News Briefs for April 15, 2016
Stories from the British Isles, Texas, Zimbabwe, Bavaria (Germany), Peru, Takoma Park (Maryland) and Sacramento (California)
The nominating committee for the British Union Conference will meet Sunday (April 17) in preparation for the constituency meeting held every five years at which officers, department heads and members of the governing body are up for vote. Five years ago at the last session, changes were made in the constitution spreading out the review and election process so that it will no longer be crammed into a few days. The nominating committee was elected by the 350 delegates who will go to the constituency session through caucuses in their local conferences and by a secure online ballot process. It will meet again on April 24 and May 15, by which time the delegates will be told its recommendations. The final vote will be taken at the session on June 30 through July 2 meeting at Newbold College. The British Union Conference includes England, Ireland, Scotland and Wales with over 300 congregations totaling more than 35,000 members.
Pastor Gayle Tucker, associate director of the Faith for Today television ministry, died Sunday (April 10) from pancreatic cancer at age 60. She had been diagnosed less than a month ago. She was perhaps the Adventist movement’s “best-known female television personality,” stated the Adventist Review, co-host with her husband, Pastor Mike Tucker, of Lifestyle Magazine, the most widely viewed Adventist television program, and co-leader of the Mad About Marriage seminars and broadcasts. For 16 years they led the pastoral staff of the 2,300-member Arlington Adventist Church in the suburbs of Dallas, Texas. In 2004, they took on the leadership of Faith for Today, the only Adventist television ministry that reaches beyond religious broadcasting to the far larger secular audience. The funeral is scheduled for 3 pm tomorrow (April 16) at the Arlington church.
April 7 through 9 the Adventist denomination in Zimbabwe held the first ever event to educate women to start small enterprises, empowering women to create wealth, combat poverty and improve the lives of the families and local communities. The nation’s vice president, Phelekezela Mphoko provided the keynote address. The event was organized by the Women’s Ministries Department based on a needs assessment which showed that the problems facing women include illiteracy, poverty, health risks, abuse, long work days and poor working conditions. Owning a small business allows women to increase family income and have greater control over their lives. On Sabbath, the participants listened to gospel preaching and prayed together for women and families in Africa.
The first Social Issue Forum convened by the Adventist Church in Bavaria (Germany) met Sunday (April 10) in Munich to discuss ministry with refugees, according to the APD news service. It was open to volunteers and interested individuals, cosponsored by the Adventist Development and Relief Agency (ADRA), the Adventist Welfare Work (AWW) organization in Germany and Friedensau Adventist University. The current refugee crisis in Europe presents an opportunity for Adventist outreach and mission and the discussion was about how best to relate to this situation.
Membership in the Alabama High School Athletic Association for Oakwood Adventist Academy was approved this week despite the fact that the Adventist sports teams will not play any games from sundown Friday to sundown Saturday. The board of the association approved only associate membership for Oakwood because it would miss the championship events at the end of the season which almost always are scheduled on Friday nights.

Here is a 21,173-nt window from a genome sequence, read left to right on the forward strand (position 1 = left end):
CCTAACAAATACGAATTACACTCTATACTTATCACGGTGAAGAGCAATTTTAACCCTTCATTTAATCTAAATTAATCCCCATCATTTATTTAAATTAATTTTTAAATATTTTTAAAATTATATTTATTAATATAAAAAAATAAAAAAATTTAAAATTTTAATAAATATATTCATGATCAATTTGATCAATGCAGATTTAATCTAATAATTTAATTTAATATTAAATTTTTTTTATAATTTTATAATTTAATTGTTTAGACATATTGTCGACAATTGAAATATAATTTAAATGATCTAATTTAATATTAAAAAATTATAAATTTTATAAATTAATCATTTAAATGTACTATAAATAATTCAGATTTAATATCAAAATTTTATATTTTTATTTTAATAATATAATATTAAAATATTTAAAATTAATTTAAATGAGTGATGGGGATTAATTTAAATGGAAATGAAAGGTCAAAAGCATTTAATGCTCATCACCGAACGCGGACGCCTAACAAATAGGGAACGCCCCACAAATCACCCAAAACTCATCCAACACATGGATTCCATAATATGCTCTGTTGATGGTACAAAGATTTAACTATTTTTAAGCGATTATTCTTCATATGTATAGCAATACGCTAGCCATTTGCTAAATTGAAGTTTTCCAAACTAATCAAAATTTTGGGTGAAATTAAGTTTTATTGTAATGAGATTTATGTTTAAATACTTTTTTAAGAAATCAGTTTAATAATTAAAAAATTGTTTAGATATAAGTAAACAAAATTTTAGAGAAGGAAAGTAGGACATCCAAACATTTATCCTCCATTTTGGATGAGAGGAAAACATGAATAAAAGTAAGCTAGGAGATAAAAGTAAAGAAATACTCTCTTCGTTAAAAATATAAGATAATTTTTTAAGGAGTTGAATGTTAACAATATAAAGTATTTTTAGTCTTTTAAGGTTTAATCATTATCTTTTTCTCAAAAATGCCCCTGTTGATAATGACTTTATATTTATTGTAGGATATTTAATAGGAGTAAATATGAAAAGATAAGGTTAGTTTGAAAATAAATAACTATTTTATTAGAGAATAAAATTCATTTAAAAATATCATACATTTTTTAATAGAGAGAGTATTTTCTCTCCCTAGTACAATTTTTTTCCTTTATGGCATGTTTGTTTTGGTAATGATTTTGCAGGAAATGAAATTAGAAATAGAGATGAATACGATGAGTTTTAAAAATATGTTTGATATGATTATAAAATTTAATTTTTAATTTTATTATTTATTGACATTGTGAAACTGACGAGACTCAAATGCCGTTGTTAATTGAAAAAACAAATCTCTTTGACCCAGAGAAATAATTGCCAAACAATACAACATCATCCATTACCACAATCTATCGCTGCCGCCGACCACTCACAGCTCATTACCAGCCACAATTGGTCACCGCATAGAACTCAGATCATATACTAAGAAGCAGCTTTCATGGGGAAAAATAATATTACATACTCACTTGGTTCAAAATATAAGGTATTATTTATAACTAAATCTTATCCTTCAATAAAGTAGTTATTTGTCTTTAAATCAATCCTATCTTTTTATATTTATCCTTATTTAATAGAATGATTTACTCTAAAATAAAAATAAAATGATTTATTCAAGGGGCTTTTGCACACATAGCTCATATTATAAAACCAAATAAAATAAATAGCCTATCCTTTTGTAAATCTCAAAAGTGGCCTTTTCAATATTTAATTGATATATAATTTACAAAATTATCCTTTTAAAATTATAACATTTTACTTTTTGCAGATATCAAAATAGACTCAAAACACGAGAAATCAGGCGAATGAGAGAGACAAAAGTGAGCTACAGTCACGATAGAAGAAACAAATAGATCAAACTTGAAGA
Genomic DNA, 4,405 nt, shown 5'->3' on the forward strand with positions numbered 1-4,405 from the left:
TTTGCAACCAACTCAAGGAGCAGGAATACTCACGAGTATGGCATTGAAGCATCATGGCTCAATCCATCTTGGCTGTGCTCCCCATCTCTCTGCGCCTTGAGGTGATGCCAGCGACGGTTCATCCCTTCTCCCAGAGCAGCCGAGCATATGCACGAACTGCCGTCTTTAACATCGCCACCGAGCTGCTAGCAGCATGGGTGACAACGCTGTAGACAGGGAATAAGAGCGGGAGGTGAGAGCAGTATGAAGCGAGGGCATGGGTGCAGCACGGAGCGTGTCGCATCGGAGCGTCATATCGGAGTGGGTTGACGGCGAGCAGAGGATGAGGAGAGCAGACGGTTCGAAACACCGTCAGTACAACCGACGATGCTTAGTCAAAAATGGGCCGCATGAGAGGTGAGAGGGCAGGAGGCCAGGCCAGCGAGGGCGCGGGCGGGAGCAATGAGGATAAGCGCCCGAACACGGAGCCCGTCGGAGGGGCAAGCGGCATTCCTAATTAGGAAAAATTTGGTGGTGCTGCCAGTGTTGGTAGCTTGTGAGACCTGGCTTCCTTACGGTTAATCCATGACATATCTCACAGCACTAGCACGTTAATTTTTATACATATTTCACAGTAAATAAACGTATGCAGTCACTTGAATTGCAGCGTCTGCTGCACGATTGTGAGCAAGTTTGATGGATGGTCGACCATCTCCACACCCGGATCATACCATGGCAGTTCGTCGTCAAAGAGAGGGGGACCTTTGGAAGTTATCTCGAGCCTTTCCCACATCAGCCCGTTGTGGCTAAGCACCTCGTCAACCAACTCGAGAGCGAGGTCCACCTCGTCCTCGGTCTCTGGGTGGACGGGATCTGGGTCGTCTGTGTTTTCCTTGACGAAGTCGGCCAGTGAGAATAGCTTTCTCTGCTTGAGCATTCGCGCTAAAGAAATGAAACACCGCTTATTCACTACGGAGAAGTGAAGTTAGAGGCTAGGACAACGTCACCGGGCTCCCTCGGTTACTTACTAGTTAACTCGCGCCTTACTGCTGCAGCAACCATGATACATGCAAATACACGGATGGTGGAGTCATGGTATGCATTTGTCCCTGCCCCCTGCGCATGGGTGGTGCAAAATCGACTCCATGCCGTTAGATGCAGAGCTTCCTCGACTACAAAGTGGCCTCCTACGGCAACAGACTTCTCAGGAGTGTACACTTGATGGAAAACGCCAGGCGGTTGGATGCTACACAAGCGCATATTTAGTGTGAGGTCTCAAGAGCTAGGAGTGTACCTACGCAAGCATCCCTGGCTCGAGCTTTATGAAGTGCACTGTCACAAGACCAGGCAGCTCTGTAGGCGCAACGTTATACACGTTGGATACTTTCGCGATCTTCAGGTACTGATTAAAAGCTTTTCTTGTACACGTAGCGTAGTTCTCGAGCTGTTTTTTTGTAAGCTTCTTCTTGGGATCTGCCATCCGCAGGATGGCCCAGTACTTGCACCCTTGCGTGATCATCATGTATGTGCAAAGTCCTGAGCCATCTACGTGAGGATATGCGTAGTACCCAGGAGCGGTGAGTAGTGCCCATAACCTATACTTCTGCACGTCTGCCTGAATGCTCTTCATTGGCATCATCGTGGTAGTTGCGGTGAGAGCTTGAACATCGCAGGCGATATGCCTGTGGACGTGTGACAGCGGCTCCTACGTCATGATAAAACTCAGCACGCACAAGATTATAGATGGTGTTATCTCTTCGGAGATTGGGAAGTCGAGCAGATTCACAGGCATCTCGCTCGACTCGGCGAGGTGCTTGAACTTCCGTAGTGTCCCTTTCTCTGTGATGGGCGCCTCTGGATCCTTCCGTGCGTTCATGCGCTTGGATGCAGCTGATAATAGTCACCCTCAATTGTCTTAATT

Japora, Peru, a village that sits at 13,300 feet in the Andes Mountains, will have electric power for the first time as a result of a project by the Engineers Without Borders student group at Walla Walla University (WWU) in the state of Washington in the United States. The community wants power for their school so that their children can learn today’s technology as well as lights in their homes, pointed out Curt Nelson, faculty sponsor for the project and an engineering professor at WWU. The students are raising funds for the project and a team will travel to Peru to work on it. This is the same region where legendary Adventist missionary Fernando Stahl did pioneering work a century earlier.
Two of the largest elementary schools operated by Adventists in the United States will merge under a plan developed over the past year. Sligo Adventist School and J. N. Andrews School are located two miles from each other in Takoma Park near the campus of Washington Adventist University. Constituents have voted to merge faculty and operations during the summer of 2017. Takoma Park is a suburb of Washington DC where the denomination’s General Conference and a number of institutions and agencies were located from 1903 through the 1980s. With organizations moving out of Takoma Park and the aging of the Adventist membership, there are fewer school-age children in the neighborhood. The new school will use the facilities of Sligo School next door to the campus of Takoma Academy, the secondary school operated by the denomination’s Potomac Conference for the area.
The Adventist health care organization that operates hospitals for the denomination on the west coast of the United States has bought more land in Roseville, California, adding to the 12 acres that it purchased last year. The land at 1429 and 1445 Eureka Road in the suburb of Sacramento will be developed into a new headquarters campus for the Adventist Health nonprofit, reported the Sacramento Business Journal. The latest purchase cost $9.7 million.